Every stage of the Giro d’Italia is worth plenty of individual attention. Even in a somewhat muted year (covered at the beginning of the week), the Giro is still a movable Italian feast of roads, sporting challenges, ancient culture and food. We plan to obsess over those details, starting here and as the race progresses. By the time you read this (i.e. I finish it) the first stage may be in the books, but hopefully we won’t lag too much as the race goes on. Part one of... several.
Stage 1: Torino ITT, 8.6km
What Is It? A prologue. Why can’t we say this word anymore? Is it hurtful to the time trial designers? IDK/IDC, this is under 10km. It’s a prologue.
Detailed Description: The race is just a spin around Torino, a major metropolitan area whose narrow streets will make for a not entirely unfamiliar setting, given the tendency of the Giro to finish with urban ITTs. It’s worth noting that Torino itself hosted an ITT in 2005, and a team crono in 2011. This is a much shorter event than either of those, however, so consider this a unique course in recent Giro history.
I guess it isn’t board-flat, which makes some sense for a city defined by the Alps in the background. I’ve never been there, but the profile looks to be gently rolling throughout. Probably not enough to mess with anyone’s rhythm. Just maybe you shift a bit more than you would in Milan. With about 10 turns total, this is not a technical course. This is about pure power. And handing out a maglia rosa.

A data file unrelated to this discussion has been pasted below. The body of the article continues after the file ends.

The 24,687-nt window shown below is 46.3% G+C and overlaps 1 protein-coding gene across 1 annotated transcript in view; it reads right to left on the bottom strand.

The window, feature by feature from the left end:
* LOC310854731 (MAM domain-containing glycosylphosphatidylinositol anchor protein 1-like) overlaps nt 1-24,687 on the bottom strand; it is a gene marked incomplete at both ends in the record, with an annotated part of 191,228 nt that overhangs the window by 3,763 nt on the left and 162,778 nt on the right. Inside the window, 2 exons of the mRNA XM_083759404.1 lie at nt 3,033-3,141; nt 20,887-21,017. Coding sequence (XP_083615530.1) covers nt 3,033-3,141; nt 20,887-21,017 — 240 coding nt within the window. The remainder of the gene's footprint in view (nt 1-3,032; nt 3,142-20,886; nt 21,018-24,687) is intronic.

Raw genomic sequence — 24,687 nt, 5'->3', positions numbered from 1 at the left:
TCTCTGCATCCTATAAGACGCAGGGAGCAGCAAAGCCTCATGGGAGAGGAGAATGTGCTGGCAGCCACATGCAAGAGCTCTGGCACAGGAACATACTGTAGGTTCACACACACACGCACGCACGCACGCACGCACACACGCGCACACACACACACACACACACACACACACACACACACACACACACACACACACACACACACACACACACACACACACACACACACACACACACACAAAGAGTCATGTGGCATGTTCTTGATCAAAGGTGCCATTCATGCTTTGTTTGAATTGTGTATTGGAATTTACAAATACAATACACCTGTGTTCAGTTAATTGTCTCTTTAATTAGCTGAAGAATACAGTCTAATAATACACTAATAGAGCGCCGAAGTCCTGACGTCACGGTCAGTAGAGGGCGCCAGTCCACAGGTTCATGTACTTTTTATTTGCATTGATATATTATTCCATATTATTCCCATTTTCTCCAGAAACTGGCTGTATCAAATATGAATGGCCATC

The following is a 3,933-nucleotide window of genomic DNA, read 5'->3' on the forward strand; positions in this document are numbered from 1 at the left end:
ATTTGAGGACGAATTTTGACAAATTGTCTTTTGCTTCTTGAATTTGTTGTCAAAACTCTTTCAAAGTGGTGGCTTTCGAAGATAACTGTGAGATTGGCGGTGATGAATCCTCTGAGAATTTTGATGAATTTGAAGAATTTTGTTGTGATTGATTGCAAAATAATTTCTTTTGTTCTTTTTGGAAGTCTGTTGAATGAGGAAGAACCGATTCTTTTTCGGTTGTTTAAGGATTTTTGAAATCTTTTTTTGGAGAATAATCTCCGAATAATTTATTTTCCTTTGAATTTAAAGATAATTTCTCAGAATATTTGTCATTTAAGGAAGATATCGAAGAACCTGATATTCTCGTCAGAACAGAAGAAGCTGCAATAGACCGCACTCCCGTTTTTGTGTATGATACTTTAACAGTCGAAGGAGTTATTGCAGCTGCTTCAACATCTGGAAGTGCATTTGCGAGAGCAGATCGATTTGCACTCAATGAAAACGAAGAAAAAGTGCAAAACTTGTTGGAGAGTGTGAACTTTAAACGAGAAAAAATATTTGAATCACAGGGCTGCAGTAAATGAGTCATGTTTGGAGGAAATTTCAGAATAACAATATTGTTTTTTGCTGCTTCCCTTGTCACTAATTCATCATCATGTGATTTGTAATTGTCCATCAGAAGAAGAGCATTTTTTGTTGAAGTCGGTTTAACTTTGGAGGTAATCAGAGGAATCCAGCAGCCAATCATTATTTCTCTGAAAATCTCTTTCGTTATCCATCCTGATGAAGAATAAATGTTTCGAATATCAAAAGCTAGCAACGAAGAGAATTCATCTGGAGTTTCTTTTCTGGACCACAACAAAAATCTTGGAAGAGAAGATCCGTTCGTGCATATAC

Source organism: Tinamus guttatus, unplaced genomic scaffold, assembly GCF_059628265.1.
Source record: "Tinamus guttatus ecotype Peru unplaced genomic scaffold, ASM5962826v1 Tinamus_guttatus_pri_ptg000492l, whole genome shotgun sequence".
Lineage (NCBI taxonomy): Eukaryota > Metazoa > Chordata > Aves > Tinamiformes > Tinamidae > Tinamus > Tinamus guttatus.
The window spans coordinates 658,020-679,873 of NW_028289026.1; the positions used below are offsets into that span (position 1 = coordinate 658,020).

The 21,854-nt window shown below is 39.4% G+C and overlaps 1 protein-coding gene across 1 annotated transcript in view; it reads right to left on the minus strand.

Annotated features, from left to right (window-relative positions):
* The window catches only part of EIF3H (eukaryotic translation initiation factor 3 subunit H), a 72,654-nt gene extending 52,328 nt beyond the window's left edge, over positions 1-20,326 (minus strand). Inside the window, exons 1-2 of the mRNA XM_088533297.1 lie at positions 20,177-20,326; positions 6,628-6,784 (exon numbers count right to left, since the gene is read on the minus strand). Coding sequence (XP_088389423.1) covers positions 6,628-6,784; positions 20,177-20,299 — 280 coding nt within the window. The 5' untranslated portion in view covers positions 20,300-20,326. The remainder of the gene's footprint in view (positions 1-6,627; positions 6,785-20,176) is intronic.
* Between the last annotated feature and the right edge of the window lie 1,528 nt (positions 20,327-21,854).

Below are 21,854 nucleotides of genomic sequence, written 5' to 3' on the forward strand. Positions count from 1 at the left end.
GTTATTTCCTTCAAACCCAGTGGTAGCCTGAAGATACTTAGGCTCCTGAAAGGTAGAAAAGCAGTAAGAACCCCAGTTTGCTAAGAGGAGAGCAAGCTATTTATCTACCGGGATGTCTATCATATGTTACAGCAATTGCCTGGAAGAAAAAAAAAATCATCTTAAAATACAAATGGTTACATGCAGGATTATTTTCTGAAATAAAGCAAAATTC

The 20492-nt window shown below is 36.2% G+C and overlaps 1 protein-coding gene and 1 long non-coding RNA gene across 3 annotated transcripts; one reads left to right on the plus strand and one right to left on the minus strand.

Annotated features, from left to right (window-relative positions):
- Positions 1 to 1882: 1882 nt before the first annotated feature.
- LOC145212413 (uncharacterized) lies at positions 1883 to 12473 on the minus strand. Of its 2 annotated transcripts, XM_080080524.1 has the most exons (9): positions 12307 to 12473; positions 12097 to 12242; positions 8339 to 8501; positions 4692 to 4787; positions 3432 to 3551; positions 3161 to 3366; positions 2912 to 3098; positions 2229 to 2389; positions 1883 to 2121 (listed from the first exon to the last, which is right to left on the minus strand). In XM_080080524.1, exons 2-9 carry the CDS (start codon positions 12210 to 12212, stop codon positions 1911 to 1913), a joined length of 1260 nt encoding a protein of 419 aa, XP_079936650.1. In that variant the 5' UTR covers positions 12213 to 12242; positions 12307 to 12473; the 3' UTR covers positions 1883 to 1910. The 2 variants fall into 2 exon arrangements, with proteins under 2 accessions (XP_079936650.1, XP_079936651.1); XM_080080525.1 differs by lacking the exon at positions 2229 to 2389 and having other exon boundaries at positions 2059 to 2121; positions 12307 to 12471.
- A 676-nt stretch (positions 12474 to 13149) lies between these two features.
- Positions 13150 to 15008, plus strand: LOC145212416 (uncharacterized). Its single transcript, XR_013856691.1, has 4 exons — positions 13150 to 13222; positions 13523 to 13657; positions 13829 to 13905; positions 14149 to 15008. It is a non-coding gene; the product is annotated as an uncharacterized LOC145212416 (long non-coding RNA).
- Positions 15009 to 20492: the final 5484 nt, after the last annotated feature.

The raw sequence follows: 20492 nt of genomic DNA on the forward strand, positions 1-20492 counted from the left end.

Giro-Ness Factor: asd
Torino is Italy’s fourth-largest city, a sparkling ancient hub of humanity founded by the Celts and Ligurians some 2300 years ago. We know Torino as Turin, as in the shroud, or as the host of the 2006 Winter Olympics, or maybe as the home of Fiat and Juventus? That’s not the fault of the Torinese; like I always say, if a kid from Staten Island is a Yankees fan, I don’t really blame him as much as pity him. Some things just are.
Starting in Torino is like starting the Vuelta in Barcelona, if Barcelona were a bit more like Switzerland. Apparently it’s all very beautiful and full of haute cuisine and great museums and so much that we don’t associate with rough-and-tumble Italy. Lest we lean a bit too much into the sheep pastures and hilltop villages and beachscapes as what Italy is all about... well, it’s about big industrial cities and first world culture too. Fair enough.
Profiteers: There can be only one.